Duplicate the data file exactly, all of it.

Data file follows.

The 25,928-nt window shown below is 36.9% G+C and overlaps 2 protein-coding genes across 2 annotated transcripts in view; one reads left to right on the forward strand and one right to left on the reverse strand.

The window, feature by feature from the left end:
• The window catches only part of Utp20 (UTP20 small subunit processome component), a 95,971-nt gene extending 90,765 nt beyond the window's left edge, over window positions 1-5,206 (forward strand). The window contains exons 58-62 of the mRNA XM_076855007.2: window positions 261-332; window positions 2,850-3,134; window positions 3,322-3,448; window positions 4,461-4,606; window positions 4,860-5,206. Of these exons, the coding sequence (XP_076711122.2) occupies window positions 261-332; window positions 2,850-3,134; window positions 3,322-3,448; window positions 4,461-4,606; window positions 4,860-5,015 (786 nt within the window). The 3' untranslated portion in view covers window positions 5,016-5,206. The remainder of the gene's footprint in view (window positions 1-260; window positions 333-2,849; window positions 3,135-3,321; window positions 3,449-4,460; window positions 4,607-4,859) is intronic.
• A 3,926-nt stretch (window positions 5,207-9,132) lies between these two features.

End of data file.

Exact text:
The 25,928-nt window shown below is 36.9% G+C and overlaps 2 protein-coding genes across 2 annotated transcripts in view; one reads left to right on the forward strand and one right to left on the reverse strand.

The window, feature by feature from the left end:
• The window catches only part of Utp20 (UTP20 small subunit processome component), a 95,971-nt gene extending 90,765 nt beyond the window's left edge, over window positions 1-5,206 (forward strand). The window contains exons 58-62 of the mRNA XM_076855007.2: window positions 261-332; window positions 2,850-3,134; window positions 3,322-3,448; window positions 4,461-4,606; window positions 4,860-5,206. Of these exons, the coding sequence (XP_076711122.2) occupies window positions 261-332; window positions 2,850-3,134; window positions 3,322-3,448; window positions 4,461-4,606; window positions 4,860-5,015 (786 nt within the window). The 3' untranslated portion in view covers window positions 5,016-5,206. The remainder of the gene's footprint in view (window positions 1-260; window positions 333-2,849; window positions 3,135-3,321; window positions 3,449-4,460; window positions 4,607-4,859) is intronic.
• A 3,926-nt stretch (window positions 5,207-9,132) lies between these two features.